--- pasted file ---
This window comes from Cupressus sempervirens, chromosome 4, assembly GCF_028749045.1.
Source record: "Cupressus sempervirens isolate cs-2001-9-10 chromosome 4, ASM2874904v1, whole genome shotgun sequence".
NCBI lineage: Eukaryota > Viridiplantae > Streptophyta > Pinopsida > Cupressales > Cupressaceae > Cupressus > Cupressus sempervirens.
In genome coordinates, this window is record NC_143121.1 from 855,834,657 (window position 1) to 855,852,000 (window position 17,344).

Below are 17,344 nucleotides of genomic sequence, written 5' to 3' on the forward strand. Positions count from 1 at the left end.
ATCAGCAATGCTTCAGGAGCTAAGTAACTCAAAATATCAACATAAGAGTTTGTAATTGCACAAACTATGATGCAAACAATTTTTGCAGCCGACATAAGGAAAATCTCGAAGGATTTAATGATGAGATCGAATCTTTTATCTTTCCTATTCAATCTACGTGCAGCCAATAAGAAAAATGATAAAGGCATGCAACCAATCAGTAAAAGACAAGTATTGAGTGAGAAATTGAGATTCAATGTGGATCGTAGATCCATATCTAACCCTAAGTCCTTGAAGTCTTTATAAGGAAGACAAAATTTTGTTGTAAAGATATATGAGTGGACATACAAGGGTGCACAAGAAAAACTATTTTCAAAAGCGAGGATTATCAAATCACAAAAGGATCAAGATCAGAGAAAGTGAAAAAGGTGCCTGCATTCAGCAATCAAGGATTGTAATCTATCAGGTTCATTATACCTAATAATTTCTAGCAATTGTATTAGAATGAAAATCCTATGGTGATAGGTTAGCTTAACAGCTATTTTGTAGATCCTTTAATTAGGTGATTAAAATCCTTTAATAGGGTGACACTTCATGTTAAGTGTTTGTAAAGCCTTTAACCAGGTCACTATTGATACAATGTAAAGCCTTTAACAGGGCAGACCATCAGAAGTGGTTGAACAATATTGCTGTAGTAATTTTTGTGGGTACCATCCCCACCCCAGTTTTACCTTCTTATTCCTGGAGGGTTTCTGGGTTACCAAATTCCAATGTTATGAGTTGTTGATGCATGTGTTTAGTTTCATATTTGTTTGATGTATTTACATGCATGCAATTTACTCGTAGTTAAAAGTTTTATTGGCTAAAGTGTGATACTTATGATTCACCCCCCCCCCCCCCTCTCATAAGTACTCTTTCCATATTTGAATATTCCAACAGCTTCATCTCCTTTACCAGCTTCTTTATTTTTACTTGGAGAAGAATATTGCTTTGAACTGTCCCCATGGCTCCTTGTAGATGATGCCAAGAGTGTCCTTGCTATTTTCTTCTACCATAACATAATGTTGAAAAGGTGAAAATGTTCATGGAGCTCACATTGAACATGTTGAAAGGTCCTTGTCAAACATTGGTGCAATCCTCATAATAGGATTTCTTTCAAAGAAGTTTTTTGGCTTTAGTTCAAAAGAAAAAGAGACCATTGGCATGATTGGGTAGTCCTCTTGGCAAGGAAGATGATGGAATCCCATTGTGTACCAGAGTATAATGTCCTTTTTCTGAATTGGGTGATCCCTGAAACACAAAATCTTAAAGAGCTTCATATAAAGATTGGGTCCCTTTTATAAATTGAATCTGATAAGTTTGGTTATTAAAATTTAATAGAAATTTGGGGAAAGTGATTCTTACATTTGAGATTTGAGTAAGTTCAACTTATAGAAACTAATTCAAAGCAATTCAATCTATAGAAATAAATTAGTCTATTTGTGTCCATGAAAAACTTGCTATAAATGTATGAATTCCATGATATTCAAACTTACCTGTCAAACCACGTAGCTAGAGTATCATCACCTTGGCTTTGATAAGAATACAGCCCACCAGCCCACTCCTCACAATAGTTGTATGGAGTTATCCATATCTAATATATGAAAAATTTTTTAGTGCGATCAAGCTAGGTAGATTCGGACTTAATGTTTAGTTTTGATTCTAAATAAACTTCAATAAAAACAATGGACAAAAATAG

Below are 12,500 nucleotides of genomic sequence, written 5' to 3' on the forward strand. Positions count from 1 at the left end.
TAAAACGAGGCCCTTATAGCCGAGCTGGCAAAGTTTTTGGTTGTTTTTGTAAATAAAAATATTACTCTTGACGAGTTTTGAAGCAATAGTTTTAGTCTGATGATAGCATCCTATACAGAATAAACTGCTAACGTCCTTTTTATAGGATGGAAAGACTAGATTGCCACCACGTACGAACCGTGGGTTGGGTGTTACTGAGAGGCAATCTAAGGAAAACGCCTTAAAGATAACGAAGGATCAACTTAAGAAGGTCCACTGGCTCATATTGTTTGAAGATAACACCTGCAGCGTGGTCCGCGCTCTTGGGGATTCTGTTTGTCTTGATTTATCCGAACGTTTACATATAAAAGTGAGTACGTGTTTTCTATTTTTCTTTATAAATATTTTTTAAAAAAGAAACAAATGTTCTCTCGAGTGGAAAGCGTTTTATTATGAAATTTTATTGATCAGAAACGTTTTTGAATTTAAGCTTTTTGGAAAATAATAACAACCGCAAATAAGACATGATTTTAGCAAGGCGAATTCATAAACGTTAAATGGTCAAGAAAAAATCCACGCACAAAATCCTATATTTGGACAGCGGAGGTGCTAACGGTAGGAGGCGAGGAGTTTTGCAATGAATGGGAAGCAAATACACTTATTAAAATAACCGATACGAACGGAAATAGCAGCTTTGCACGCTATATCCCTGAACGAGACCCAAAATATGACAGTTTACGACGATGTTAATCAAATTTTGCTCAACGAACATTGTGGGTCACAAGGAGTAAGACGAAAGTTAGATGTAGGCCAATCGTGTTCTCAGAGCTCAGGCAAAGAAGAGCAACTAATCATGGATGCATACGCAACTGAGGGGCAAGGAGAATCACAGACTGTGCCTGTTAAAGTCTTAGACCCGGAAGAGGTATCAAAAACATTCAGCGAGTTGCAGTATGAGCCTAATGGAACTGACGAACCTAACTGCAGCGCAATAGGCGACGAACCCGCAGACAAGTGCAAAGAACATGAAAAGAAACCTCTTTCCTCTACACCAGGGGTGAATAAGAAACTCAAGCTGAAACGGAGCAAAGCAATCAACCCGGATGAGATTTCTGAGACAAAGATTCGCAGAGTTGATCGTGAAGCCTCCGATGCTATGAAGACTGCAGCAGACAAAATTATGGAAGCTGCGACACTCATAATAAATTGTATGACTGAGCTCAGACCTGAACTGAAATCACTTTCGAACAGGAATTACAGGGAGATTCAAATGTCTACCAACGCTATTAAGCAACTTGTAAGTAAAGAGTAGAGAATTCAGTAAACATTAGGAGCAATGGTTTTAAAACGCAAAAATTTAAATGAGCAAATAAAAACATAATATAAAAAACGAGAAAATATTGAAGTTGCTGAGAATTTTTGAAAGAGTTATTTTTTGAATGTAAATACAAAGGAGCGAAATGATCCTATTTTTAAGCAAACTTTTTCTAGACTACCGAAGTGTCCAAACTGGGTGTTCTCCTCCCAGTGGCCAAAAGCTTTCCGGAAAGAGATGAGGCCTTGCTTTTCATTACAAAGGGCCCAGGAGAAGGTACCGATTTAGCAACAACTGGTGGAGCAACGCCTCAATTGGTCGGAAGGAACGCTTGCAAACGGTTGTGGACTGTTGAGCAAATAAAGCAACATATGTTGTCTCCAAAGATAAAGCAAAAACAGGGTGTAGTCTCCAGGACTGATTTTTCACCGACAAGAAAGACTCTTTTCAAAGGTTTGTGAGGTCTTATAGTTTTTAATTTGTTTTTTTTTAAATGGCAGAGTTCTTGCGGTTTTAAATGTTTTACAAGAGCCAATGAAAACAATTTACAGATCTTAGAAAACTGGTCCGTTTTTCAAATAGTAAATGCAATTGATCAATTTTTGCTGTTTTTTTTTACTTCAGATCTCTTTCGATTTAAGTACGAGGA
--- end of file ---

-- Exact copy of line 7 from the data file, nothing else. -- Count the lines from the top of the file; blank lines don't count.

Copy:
Below are 12,500 nucleotides of genomic sequence, written 5' to 3' on the forward strand. Positions count from 1 at the left end.